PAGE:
Keep Your Hands Clean

  • Wash your hands with soap and water often, especially before eating and after using the bathroom.
Series of 3 hand cleaning illustrations
  • Carry and use pre-packaged hand wipes or hand sanitizer with an alcohol base of at least 60%, which will decrease the likelihood of the bacteria’s spread.
  • As a general rule, keep your hands away from your mouth.

    Watch What You Eat

    • Choose foods that are cooked and served hot, avoid food that’s been sitting around in a buffet.
    • Eat raw fruits and vegetables only if you’ve washed them with clean water or if you’ve peeled them.
    • Avoid dairy, and uncooked meat or seafood.
    • Avoid purchasing food from street vendors.
    • Choose a popular restaurant when you go out to eat. Usually, if a restaurant is crowded the food isn’t left sitting around for long.

    Watch What You Drink 

    • Avoid drinking tap water.
    • Drink bottled water and beverages from factory-sealed containers. Check the seals to verify that they haven’t been tampered with. Sometimes water bottles are simply refilled from the tap.
    ice cube with bug in it
    • Avoid ice cubes or frozen drinks. Since the water source is unknown, try to keep away from them even while drinking alcoholic beverages. Keep in mind that alcohol isn’t strong enough to kill parasites, viruses, and bacteria, and they are not destroyed by freezing.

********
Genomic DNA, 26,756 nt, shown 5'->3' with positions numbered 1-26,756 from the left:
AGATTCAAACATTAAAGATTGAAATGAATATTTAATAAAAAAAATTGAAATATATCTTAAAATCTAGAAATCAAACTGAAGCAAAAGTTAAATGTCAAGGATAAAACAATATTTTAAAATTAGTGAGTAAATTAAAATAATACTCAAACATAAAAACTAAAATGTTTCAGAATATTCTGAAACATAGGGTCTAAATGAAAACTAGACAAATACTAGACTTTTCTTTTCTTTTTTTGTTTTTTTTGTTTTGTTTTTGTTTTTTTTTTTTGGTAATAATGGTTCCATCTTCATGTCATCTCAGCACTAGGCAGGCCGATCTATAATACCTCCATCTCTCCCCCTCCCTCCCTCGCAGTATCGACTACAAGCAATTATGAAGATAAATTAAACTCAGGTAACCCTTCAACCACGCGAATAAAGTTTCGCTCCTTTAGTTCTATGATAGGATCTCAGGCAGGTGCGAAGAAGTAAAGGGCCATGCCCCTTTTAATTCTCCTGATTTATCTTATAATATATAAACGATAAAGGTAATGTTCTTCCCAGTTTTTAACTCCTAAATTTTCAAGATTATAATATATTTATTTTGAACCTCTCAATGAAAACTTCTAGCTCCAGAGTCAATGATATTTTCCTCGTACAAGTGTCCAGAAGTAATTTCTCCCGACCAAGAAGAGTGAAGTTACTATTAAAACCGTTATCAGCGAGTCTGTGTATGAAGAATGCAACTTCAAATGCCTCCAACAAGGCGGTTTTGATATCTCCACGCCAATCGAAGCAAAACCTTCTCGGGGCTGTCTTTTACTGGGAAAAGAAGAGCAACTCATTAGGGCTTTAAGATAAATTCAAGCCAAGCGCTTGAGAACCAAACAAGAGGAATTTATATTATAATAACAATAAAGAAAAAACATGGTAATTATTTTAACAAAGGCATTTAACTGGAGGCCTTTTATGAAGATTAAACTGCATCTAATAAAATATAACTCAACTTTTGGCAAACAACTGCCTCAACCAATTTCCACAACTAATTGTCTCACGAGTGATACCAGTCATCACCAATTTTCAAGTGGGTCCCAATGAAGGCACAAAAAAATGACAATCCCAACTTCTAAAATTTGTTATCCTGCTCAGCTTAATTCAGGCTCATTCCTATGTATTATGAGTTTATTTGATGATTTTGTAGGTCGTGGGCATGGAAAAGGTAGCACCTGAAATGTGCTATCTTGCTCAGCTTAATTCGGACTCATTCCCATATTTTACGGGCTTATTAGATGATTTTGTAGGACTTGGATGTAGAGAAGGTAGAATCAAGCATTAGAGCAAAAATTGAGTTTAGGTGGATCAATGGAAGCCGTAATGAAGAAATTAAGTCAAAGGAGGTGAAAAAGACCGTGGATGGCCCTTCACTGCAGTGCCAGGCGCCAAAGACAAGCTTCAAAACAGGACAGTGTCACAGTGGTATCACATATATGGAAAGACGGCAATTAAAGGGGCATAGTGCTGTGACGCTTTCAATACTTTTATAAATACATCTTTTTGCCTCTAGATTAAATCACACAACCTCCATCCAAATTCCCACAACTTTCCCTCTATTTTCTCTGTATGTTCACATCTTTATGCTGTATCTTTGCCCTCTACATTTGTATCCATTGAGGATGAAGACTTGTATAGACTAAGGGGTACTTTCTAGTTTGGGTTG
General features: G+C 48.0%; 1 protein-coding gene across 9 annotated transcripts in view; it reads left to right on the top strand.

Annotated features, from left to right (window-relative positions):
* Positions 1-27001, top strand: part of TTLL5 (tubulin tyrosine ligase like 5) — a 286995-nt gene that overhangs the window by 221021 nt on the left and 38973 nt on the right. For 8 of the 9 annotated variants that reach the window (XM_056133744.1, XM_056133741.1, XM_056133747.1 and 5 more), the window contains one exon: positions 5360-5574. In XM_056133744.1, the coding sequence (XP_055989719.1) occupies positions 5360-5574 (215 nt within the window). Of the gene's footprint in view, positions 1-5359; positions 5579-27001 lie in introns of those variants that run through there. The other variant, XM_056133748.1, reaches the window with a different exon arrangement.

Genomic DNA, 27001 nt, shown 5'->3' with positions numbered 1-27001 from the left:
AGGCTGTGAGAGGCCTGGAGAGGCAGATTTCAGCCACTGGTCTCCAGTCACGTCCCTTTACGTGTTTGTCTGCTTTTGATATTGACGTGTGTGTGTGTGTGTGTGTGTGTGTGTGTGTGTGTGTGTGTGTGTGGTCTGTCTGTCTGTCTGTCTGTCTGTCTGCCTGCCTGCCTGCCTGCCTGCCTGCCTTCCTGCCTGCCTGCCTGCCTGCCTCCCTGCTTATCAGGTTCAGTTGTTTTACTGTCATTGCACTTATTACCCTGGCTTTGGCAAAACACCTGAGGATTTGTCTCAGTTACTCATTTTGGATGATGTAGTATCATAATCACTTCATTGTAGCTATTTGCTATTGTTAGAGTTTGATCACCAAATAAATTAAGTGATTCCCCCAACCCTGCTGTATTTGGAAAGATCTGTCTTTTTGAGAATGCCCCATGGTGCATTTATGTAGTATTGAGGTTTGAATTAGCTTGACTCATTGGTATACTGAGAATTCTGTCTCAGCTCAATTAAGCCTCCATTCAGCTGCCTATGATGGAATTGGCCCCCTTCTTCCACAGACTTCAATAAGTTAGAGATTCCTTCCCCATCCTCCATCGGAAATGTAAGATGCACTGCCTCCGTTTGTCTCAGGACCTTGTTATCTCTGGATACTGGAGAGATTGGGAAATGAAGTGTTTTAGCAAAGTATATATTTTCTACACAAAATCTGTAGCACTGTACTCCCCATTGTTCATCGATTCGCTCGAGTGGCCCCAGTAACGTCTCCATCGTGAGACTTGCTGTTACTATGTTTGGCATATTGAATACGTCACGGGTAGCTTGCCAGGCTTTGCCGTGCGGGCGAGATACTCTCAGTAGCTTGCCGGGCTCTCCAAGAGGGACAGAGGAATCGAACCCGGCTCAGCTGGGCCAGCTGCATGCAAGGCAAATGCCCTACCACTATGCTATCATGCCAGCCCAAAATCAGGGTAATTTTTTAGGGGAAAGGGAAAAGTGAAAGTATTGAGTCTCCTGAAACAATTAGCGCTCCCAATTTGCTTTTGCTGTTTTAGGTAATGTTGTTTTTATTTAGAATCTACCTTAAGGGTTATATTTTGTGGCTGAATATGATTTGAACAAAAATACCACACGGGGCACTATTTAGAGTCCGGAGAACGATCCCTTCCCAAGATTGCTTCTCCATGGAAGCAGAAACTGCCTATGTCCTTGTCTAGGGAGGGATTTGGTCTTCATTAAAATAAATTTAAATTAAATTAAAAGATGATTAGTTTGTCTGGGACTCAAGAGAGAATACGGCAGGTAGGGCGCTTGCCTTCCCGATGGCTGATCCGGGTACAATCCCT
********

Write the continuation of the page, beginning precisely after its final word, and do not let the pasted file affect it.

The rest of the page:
• Use bottled water to mix baby formula, or buy sealed premixed formula.
    • Order your coffee or tea steaming hot, not tepid.
    • Boil tap water or milk if you don’t have access to bottled water or sealed pasteurized milk.

    Other Measures

    water tap image

    Remember that you can still get traveler’s diarrhea from tap water, even without drinking it. That’s why it’s important to brush your teeth with bottled water and keep your mouth closed while showering. Also, remember to check if natural bodies of water are safe before you go swimming.

    Oh no! What to do now?

    If you already have the first signs of diarrhea, that means you will be constantly losing fluids and electrolytes. Make sure you have access to clean water and that you keep yourself well hydrated. Regularly check the colour of your urine for signs of dehydration. The darker it gets, the less hydrated you are.

    For professional tips on what to do, read our "Ask Our Pharmacist" post "How can I prevent dehydration from diarrhea?"